Back in April, my colleague Rick Pendergraft wrote about the troubles he saw facing Starbucks (SBUX). A few days later, the company’s stock fell almost 11 percent on reports that it would likely miss its second-quarter earnings numbers.

Starbucks investors who followed Rick’s recommendation to get out could have made a nice little profit.

Those who didn’t get out of Starbucks immediately saw another chance to profit. On July 1, the company announced that it would be closing 600 stores and cutting the number of new stores opening in 2009 by half. This bad news for Starbucks looked like great news for investors shorting SBUX. It meant that the stock price would plummet, and anyone holding puts (options that go up in value as the price of a stock goes down) would be sitting on huge gains. Right?

Not so fast. Sometimes when bad news is announced, it is actually good news for the company. This was the case with Starbucks. Investors saw the store closings as a sign that the company would cut loose underperforming locations in an attempt to improve overall profitability and margins. The bad news for Starbucks actually turned into good news for the stock, which traded up as high as 4.6 percent in after-hours markets.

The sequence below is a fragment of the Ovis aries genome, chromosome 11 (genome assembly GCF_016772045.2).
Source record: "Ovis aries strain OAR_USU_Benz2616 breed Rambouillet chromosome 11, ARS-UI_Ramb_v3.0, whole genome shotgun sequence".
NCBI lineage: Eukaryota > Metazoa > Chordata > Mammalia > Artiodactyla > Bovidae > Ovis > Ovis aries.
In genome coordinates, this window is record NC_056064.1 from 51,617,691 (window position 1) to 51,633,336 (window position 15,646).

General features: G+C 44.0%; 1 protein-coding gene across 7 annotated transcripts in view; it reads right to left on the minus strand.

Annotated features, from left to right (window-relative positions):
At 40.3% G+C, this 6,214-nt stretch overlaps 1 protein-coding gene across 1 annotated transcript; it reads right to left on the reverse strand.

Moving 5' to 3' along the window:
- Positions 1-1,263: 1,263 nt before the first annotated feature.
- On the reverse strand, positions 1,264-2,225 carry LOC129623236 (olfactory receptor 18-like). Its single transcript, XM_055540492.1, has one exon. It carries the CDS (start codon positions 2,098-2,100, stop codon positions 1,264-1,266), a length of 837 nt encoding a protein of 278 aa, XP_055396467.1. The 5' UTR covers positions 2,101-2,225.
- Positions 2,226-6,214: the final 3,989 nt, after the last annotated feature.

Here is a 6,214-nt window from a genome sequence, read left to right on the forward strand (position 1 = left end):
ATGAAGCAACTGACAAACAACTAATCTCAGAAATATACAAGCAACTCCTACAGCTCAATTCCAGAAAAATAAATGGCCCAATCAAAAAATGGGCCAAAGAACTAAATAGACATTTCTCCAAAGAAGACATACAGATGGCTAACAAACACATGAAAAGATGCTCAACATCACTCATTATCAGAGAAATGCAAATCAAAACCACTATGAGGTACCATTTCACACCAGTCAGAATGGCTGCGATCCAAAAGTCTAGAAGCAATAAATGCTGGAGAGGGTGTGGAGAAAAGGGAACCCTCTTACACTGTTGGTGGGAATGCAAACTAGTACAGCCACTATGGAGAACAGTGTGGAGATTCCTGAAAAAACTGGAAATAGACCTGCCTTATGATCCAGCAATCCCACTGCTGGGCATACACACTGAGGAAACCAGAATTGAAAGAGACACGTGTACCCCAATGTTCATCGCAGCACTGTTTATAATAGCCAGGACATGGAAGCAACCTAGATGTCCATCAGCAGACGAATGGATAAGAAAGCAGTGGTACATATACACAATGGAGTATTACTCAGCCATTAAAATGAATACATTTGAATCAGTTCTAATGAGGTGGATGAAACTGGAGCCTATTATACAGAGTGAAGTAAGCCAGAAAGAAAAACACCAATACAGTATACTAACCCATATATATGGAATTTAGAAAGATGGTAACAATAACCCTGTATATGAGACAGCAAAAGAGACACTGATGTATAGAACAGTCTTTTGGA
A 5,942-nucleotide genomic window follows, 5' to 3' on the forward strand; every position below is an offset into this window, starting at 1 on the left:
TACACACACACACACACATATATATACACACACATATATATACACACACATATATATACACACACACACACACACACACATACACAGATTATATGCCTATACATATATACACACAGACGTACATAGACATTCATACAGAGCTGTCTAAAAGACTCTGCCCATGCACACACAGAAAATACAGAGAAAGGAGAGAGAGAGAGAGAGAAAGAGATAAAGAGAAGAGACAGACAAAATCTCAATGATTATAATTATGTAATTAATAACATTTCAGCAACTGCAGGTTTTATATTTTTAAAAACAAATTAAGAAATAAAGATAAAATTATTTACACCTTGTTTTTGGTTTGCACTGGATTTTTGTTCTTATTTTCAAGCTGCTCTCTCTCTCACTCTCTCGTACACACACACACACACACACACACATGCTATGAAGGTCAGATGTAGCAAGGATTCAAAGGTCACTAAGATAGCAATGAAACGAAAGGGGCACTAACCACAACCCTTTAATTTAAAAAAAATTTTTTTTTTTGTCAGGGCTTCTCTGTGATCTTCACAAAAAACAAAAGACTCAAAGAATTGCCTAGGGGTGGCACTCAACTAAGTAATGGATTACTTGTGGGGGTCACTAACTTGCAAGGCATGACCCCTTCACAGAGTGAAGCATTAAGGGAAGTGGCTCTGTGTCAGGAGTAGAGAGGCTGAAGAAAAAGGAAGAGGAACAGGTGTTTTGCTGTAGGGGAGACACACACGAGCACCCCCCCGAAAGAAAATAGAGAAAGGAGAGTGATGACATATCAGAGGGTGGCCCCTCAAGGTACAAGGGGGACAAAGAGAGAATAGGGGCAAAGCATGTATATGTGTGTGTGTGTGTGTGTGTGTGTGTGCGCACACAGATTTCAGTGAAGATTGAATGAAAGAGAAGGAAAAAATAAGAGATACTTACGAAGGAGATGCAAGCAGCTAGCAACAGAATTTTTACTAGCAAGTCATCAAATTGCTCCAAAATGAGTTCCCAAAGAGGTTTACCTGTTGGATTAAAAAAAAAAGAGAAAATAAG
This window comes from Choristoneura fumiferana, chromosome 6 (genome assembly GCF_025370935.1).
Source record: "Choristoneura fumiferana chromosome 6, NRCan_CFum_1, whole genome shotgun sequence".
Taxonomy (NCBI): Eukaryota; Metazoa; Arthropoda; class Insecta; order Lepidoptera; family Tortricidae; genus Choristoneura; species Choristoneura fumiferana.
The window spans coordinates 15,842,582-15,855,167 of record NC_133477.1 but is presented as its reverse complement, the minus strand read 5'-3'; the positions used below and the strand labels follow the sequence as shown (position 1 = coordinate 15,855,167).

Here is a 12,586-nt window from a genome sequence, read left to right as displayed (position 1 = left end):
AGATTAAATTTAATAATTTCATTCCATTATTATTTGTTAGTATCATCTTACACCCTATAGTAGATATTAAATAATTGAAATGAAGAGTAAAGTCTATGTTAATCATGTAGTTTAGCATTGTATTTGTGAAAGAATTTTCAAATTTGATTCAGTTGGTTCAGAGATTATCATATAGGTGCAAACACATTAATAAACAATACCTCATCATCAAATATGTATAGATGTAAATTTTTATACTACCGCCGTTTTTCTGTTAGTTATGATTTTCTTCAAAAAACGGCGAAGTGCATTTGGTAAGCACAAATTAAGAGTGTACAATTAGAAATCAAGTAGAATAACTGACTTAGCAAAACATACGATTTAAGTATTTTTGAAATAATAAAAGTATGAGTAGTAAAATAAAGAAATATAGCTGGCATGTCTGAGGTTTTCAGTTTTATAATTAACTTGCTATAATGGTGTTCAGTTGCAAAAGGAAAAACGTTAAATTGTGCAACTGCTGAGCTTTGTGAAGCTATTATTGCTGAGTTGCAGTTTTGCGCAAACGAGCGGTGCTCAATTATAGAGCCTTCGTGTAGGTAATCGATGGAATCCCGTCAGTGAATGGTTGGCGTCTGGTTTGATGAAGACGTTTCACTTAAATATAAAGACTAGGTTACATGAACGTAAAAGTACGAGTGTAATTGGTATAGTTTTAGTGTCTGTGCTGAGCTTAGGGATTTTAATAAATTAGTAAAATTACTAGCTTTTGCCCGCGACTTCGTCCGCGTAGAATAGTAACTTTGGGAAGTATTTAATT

The lesson you can learn from this is that when a company reports bad news, it doesn’t always negatively impact the stock. And when it reports good news, it doesn’t always positively impact the stock. This is an important lesson to learn, as you could get burned quickly if you jump into a trade assuming you can quickly profit on good or bad news. It always pays to sit back and let the market digest the news before you act.

[Ed. Note: Sometimes the easiest investing advice – like investment analyst Christian Hill’s suggestion above – is the best and most effective at helping you build your wealth.]